Friendship in a virtual world

social-media-students

I have a presence on a large number of social media sites. My use of them depends largely on who I know on each one, my interactions and relationships with followers. The majority of my socialising happens on line and I employ few filters. Where others fear for their privacy I see little of interest in my life to hide. I feel no need to present the world with anything other than what I am.

As a teenager I was an avid letter writer, and when electronic communication became possible I embraced it. From packaged messages sent across linked mainframes, through to email and instant text messaging, I welcomed the opportunity to contact distant friends without having to pick up a phone. I have always felt more comfortable with written rather than spoken words.

I joined Friends Reunited and then Facebook. I reconnected with friends I had not been in regular touch with for over twenty years, able once again to keep up with the aspects of their everyday lives that they were willing to share. More local friends were putting details of their social lives on line and I felt better acquainted with them than I had previously managed through our occasional, passing conversations. I could only see what they chose to post, but such filters exist in any social space.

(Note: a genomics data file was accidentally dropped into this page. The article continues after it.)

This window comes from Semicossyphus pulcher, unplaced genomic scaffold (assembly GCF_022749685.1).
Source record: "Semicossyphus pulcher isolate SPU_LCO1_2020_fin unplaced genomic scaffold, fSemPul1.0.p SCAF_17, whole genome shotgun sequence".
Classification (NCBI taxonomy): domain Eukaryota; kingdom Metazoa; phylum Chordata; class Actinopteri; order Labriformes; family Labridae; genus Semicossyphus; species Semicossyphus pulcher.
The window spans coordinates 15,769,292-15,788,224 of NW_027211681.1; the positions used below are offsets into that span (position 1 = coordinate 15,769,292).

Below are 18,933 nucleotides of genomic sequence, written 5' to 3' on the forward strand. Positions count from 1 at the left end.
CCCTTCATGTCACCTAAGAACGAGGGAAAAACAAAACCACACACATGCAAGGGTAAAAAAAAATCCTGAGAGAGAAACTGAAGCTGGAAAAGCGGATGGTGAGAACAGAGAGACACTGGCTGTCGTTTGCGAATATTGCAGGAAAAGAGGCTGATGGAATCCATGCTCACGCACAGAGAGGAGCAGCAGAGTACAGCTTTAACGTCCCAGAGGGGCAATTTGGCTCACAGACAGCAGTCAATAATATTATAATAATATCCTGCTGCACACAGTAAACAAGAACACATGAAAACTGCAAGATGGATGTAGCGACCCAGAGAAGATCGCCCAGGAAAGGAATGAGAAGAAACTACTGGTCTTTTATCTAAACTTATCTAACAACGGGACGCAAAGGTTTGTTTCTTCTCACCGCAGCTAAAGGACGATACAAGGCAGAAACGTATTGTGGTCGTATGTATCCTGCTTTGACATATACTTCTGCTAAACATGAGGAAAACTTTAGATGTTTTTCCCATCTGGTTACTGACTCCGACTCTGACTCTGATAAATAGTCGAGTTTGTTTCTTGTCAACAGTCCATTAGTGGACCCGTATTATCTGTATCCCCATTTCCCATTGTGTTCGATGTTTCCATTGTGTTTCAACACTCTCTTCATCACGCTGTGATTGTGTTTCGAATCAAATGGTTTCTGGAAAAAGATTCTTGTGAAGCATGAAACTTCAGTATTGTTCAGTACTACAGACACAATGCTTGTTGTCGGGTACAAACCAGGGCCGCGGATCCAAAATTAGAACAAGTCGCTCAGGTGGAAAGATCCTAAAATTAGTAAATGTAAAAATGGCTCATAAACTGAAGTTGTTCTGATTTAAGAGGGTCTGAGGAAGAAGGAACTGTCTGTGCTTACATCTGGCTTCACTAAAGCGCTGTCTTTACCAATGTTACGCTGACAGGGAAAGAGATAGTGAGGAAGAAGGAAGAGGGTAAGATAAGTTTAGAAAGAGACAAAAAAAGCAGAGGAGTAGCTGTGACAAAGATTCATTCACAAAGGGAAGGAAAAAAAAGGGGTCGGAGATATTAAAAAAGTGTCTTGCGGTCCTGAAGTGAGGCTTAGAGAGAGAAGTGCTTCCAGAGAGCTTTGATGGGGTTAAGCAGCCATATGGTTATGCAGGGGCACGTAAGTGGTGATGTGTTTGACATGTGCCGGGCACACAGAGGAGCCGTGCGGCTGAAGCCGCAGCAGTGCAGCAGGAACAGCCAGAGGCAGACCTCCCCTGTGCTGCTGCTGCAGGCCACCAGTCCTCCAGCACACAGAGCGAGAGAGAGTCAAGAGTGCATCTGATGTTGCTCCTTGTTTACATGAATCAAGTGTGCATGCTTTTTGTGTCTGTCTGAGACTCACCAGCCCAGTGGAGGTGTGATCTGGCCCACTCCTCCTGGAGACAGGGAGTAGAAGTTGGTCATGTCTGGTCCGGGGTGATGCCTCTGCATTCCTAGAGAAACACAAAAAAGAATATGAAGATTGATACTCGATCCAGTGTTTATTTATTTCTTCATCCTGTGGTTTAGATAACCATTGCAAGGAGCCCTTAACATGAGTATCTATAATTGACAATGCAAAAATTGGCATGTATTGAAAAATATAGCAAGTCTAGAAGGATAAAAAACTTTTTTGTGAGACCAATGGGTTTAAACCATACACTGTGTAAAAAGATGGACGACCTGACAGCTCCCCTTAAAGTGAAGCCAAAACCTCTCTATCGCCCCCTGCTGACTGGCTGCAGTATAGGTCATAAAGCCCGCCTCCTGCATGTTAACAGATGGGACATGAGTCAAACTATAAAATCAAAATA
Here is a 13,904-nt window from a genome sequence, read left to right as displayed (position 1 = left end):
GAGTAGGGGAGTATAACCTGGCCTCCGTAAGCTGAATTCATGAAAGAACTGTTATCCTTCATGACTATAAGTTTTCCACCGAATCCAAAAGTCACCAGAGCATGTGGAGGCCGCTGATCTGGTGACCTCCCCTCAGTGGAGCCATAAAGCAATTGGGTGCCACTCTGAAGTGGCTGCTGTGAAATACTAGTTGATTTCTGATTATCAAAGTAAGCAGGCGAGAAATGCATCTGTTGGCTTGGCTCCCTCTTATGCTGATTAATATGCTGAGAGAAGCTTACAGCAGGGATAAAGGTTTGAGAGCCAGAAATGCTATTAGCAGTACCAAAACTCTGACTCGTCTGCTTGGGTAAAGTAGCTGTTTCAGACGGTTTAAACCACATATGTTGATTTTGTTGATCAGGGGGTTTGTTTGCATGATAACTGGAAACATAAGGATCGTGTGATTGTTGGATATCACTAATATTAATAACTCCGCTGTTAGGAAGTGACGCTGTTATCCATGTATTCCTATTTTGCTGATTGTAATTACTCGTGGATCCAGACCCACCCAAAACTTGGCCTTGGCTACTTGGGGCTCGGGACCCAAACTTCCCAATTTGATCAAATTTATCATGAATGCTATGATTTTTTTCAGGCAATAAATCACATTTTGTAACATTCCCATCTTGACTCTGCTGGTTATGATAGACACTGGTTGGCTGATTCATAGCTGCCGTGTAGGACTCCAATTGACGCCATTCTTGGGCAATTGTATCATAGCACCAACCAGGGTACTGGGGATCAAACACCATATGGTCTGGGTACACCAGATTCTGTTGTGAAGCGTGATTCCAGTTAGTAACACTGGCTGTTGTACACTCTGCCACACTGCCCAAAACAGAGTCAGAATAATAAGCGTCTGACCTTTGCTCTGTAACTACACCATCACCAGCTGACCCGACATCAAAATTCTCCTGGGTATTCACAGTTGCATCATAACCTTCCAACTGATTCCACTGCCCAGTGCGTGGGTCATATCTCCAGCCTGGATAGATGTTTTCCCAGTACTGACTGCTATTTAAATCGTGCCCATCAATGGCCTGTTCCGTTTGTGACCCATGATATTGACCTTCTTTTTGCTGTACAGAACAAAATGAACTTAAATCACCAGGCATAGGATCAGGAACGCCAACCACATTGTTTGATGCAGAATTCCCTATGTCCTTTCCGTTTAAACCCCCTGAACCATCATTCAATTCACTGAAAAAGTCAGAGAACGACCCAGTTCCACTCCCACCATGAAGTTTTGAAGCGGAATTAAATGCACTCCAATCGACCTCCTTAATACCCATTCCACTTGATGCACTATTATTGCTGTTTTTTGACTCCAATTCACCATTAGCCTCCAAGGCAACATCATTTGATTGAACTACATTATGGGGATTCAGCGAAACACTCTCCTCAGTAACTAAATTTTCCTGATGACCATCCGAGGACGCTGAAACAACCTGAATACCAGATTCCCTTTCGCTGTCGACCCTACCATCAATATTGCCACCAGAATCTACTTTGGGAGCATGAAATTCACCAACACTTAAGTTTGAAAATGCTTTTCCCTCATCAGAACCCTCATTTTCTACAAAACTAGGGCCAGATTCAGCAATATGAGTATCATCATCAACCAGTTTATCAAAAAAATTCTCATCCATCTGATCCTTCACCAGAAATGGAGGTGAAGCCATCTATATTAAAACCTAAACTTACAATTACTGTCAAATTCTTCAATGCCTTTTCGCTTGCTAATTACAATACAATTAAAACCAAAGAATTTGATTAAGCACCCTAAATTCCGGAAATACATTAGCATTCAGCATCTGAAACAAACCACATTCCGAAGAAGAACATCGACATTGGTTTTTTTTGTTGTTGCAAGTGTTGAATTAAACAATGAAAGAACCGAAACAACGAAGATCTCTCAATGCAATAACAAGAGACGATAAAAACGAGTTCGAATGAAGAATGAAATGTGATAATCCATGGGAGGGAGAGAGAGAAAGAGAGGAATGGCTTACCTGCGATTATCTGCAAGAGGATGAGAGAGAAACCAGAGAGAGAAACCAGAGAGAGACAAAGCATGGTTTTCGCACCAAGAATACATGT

I use Pinterest as a type of openly available filing cabinet for my thoughts on books and films; Goodreads allows me to connect with other readers and share detailed book reviews and recommendations; Tumblr I browse more than I post, using it for entertainment rather than for any personal connection; Google+ I am still getting to grips with. I use each of these sites irregularly, for specific purposes that I have tailored to suit me.

More recently I have started to use Twitter a great deal, linking up with other writers around the world as well as following those who can keep me abreast of news that is not widely reported in the mainstream media. Twitter has a fast moving news feed that is not always reliable, but is currently one of my favourite sites as it allows comment that has not been filtered as ‘suitable’ for general consumption. In many ways I feel it gives me a window on the world, with the caveat that I can only see it through the eyes of those I choose to connect with.